All chips are made out of atoms, but only recently special chips have been made to guide the motion of (ultracold) atoms. These then are called “atom chips”. A bunch of current-carrying wires on the chip is used to create magnetic fields that determine the potential which the atoms see. In this way, complicated interference setups and other structures can be created – in principle. Up to now, many imperfections have still somewhat slowed progress.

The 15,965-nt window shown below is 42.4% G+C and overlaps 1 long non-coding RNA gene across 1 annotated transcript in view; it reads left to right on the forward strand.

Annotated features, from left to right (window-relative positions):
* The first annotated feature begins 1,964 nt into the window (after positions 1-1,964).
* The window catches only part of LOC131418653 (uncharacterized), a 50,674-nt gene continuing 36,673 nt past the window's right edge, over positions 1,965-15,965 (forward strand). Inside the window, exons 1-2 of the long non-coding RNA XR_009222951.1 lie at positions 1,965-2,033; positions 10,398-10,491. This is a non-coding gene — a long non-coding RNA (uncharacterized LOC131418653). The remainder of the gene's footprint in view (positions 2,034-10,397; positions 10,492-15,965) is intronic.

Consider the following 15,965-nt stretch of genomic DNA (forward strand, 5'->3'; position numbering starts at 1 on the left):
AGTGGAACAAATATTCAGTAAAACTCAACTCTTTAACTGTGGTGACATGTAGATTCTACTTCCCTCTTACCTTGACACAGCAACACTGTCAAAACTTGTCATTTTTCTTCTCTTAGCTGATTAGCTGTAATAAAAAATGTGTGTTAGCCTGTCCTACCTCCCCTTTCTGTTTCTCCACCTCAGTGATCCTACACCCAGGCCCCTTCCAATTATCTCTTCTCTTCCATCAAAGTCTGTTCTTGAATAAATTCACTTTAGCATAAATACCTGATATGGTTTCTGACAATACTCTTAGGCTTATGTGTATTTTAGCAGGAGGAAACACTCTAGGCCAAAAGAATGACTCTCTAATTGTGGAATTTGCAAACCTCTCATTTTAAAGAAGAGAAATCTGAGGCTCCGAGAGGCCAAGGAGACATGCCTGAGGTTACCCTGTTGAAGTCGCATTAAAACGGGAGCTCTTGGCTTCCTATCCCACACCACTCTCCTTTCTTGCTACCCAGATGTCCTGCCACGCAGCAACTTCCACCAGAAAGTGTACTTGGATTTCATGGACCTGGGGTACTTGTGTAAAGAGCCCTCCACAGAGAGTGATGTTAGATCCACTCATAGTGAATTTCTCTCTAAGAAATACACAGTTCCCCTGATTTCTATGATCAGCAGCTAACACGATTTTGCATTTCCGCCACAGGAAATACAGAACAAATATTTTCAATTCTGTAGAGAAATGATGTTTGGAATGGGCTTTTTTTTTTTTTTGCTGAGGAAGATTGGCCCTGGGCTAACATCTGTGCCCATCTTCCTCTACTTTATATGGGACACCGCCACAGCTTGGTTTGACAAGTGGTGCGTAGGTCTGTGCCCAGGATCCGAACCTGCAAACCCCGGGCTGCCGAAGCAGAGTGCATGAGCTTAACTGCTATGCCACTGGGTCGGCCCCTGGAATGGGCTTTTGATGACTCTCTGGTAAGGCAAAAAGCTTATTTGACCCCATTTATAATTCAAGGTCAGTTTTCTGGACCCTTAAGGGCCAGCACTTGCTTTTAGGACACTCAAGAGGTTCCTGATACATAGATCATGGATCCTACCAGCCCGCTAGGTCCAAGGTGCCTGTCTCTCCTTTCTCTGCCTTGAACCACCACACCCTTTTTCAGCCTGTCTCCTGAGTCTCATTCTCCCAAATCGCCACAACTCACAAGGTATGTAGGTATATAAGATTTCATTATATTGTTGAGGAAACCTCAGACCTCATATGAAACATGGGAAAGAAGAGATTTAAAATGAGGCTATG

That’s why a recent paper by the Schmiedmayer group,
seems to be an important step forward. They show how they can shape their wires much more accurately than before, which bodes well for the future ability to implement all kinds of nice structures in which transport of ultracold atoms will be studied.
Incidentally, this paper also has the honour of being the first that is linked to on this blog (because it happened to be the first that caught my eye on this day’s cond-mat new articles in arXiv).